Frank Herbert, author of Dune
Thoughtprints in the Sand
The best-selling author of Dune, with 12 million copies of that book alone in print in 14 languages, was fascinated by ecology. But, as John Elkington explains, his views on the environmental prospect were far from orthodox.
It's almost exactly five years since I enjoyed a memorable breakfast with Frank Herbert and his wife Bev in London. Cancer has since claimed them both. She died in 1984, he on 12 February 1986. Many of the things they said that morning still reverberate around my brain. But we started off with one of those odd coincidences that sometimes turn up in conversation.
We were talking about one of Herbert's lesser-known books, Soul Catcher, which was rooted in the culture of the Indians of the American North West, where he was born in 1920. Several weeks earlier, on a massively duned beach along the Oregon coast, my wife, Elaine, had found an ancient Indian arrow-head just above the surf line. Herbert, it turned out, knew the beach intimately, indeed it had been the inspiration for Dune itself.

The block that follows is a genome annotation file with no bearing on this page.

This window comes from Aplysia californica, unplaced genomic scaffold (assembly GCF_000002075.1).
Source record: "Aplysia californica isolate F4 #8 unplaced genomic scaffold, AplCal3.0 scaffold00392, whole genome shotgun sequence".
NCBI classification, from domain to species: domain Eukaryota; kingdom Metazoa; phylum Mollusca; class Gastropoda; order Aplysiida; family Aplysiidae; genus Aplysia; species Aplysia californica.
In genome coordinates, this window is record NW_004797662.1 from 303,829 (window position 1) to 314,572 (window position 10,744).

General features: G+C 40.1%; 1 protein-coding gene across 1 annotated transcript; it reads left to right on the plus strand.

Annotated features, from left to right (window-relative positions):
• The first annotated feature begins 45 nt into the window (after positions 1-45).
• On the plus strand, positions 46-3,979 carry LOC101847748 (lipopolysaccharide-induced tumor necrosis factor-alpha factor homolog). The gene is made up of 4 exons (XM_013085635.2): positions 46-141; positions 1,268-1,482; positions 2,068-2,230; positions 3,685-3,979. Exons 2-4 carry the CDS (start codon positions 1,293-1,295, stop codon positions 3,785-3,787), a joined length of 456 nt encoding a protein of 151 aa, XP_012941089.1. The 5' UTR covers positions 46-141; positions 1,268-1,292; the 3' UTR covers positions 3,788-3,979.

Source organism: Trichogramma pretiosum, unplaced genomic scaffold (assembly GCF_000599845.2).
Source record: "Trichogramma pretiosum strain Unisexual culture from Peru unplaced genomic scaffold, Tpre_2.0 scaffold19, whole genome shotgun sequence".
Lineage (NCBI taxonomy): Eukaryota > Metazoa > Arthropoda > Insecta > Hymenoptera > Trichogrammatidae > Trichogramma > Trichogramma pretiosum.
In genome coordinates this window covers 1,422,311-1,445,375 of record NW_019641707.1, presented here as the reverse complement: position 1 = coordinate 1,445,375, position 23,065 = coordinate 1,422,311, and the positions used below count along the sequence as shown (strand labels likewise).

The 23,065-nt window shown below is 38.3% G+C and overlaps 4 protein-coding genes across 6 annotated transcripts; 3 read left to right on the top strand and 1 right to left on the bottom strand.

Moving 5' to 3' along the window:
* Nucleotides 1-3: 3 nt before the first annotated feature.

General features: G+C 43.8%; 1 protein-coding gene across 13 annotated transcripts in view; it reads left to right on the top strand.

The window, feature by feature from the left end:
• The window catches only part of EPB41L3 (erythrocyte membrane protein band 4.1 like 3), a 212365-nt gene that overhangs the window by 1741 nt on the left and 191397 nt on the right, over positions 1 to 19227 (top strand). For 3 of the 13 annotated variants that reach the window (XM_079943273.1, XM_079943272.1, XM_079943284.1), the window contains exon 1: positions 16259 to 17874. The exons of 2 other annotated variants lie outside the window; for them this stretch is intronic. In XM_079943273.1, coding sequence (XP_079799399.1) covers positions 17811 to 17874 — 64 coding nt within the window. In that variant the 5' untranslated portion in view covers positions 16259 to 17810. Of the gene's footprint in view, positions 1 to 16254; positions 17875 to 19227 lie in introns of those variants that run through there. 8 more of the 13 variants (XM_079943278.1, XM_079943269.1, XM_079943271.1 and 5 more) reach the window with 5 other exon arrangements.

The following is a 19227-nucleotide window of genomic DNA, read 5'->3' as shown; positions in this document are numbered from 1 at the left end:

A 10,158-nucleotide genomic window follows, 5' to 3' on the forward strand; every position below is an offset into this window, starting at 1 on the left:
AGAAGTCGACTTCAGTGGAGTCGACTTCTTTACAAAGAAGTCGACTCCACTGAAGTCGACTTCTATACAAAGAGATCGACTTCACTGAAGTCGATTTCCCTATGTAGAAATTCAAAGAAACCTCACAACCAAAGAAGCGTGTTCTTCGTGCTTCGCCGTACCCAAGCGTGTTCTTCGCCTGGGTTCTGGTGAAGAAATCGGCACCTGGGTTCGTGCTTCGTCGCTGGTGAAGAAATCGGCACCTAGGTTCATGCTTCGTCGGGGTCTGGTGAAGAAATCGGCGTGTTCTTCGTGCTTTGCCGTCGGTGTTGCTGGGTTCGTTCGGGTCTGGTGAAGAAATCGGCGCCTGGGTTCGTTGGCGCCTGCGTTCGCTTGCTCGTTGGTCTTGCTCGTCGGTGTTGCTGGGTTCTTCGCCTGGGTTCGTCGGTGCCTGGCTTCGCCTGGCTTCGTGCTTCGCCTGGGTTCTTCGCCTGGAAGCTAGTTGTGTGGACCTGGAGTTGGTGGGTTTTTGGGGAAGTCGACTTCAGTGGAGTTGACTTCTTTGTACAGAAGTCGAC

"It goes back to when I was working on papers like the San Francisco Examiner and the Seattle Star," he explained. "I went down to Oregon to do a magazine article about the US Department of Agriculture project there, where they were stabilizing the sand dunes. The dunes were walking across towns and covering roads, houses, trees. I never did write that article, because in the process of researching it I realized that I had the perfect setting for a science fiction story."
Dune was published in 1965 and its themes of ecology and planetary engineering coincided remarkably well with the interests and concerns of the rising environmental generation. The central theme of the book was the conversion of the arid, religion-soaked desert planet Arrakis, later Dune, into a world of water, plants and forests. The book, as science fiction writer Arthur C Clarke put it, was "unique among science fiction novels in the depth of its characterisation and the extraordinary detail of the world it creates." It even had an appendix on the ecology of Dune.